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The technique of decorating glass in high relief by cutting or carving away part of the glass between the body of an object and its decoration (e.g., on a cage cup).
(from Latin), pl. unguentaria. A term commonly applied to ancient Roman toilet bottles. It appears, however, that the term was “invented” in the 19th century, on analogy with unguentarius (perfume seller) and similar Latin words that the Romans used in connection with perfumes.
Glass colored with uranium oxide. The earliest reference to uranium glass appears to date from 1817. It was made popular by Josef Riedel in and after 1834. See also Annagelb (which is yellow) and Annagrün (which is green).
(French, “vermiculate”) design: A convoluted ground pattern resembling worm tracks.
(French) A decorative technique in which gold or silver leaf is applied to the back side of a piece of glass, engraved, and protected by varnish, metal foil, or another piece of glass. The name is derived from the French mirror and picture framer Jean-Baptiste Glomy (d. 1786). Decoration of this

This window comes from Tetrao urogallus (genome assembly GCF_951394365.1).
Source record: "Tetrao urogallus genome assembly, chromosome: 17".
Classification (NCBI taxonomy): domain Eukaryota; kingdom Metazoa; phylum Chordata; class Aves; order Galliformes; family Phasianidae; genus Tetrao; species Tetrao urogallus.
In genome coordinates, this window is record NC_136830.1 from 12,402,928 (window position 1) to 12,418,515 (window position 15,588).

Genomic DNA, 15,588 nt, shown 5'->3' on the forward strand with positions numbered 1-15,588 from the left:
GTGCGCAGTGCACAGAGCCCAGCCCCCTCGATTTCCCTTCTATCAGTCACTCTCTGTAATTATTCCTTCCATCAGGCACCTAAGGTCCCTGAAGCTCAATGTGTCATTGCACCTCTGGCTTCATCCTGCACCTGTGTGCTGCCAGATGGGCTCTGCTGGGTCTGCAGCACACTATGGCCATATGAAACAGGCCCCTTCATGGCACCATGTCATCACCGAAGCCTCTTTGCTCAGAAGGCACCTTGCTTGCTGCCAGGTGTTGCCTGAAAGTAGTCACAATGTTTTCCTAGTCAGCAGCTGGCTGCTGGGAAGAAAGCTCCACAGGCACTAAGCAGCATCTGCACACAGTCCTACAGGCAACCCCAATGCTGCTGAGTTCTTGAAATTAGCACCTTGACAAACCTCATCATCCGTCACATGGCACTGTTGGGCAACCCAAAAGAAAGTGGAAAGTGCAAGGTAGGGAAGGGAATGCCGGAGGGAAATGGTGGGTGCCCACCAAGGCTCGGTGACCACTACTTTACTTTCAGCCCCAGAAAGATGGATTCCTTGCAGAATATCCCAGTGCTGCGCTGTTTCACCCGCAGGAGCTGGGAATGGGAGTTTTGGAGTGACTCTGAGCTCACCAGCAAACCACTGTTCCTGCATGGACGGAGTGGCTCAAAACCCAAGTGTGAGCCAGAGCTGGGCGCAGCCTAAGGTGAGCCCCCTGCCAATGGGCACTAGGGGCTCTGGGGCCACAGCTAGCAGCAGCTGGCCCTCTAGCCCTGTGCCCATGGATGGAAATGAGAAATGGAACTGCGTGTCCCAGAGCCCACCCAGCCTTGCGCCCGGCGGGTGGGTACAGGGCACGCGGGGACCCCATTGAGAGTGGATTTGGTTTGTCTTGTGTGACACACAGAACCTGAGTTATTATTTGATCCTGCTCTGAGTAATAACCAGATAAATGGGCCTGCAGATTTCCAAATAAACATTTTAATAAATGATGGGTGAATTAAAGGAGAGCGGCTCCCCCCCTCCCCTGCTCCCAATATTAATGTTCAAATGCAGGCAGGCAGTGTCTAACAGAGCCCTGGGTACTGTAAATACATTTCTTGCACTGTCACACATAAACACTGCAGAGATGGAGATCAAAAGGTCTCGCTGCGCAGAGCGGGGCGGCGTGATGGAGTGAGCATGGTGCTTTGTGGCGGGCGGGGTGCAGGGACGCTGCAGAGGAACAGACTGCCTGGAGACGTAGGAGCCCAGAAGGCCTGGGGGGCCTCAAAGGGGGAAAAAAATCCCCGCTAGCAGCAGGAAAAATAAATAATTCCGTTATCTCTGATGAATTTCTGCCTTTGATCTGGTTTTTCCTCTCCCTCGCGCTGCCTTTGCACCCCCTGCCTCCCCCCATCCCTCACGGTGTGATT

(Italian, “glass with threads”) A type of blown glass made with canes that form a pattern of parallel lines.
(Italian, “glass with a small network”) A type of blown glass made with canes organized in a crisscross pattern to form a fine net, which may contain tiny air traps.
(Italian, “glass with twists”) A type of blown glass made with canes that have been twisted to form spiral patterns.
(Italian, “lace glass”) A term loosely applied to various types of vetro a reticello.
A first-century A.D. Roman mold-blown drinking vessel inscribed in Greek with words meaning “Take the victory.”